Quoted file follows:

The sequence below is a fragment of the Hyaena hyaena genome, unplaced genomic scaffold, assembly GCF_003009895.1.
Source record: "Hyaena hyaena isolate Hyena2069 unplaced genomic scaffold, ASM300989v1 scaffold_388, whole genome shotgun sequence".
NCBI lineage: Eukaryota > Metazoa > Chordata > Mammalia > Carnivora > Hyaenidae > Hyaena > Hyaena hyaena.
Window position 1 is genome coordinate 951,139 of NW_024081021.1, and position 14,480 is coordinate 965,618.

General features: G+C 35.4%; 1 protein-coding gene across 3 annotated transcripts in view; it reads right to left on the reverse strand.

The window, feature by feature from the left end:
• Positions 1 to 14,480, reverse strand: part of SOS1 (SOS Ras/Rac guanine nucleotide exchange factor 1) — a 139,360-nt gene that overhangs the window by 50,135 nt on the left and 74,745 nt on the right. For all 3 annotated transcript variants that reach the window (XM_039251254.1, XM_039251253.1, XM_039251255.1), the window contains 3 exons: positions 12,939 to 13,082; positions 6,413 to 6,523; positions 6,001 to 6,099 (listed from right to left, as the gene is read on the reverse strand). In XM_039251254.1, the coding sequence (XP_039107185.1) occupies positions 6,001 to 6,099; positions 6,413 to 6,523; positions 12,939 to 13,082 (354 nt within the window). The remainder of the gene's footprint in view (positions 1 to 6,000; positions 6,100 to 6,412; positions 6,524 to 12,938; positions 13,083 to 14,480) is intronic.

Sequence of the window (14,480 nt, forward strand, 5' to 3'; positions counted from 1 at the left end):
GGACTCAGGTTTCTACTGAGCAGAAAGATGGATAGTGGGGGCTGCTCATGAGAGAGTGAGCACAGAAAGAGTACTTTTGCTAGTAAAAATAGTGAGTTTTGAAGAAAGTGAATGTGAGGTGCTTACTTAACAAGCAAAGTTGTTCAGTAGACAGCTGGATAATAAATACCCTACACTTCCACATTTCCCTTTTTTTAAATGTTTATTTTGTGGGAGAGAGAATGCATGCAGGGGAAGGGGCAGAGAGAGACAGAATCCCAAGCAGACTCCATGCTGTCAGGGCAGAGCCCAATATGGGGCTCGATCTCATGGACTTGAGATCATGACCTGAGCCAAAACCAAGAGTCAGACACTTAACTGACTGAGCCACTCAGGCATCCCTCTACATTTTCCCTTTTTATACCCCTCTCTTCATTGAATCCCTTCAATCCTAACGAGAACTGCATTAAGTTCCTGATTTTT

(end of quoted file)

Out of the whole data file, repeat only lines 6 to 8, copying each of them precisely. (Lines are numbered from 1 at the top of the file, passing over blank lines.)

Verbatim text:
The window, feature by feature from the left end:
• Positions 1 to 14,480, reverse strand: part of SOS1 (SOS Ras/Rac guanine nucleotide exchange factor 1) — a 139,360-nt gene that overhangs the window by 50,135 nt on the left and 74,745 nt on the right. For all 3 annotated transcript variants that reach the window (XM_039251254.1, XM_039251253.1, XM_039251255.1), the window contains 3 exons: positions 12,939 to 13,082; positions 6,413 to 6,523; positions 6,001 to 6,099 (listed from right to left, as the gene is read on the reverse strand). In XM_039251254.1, the coding sequence (XP_039107185.1) occupies positions 6,001 to 6,099; positions 6,413 to 6,523; positions 12,939 to 13,082 (354 nt within the window). The remainder of the gene's footprint in view (positions 1 to 6,000; positions 6,100 to 6,412; positions 6,524 to 12,938; positions 13,083 to 14,480) is intronic.

Sequence of the window (14,480 nt, forward strand, 5' to 3'; positions counted from 1 at the left end):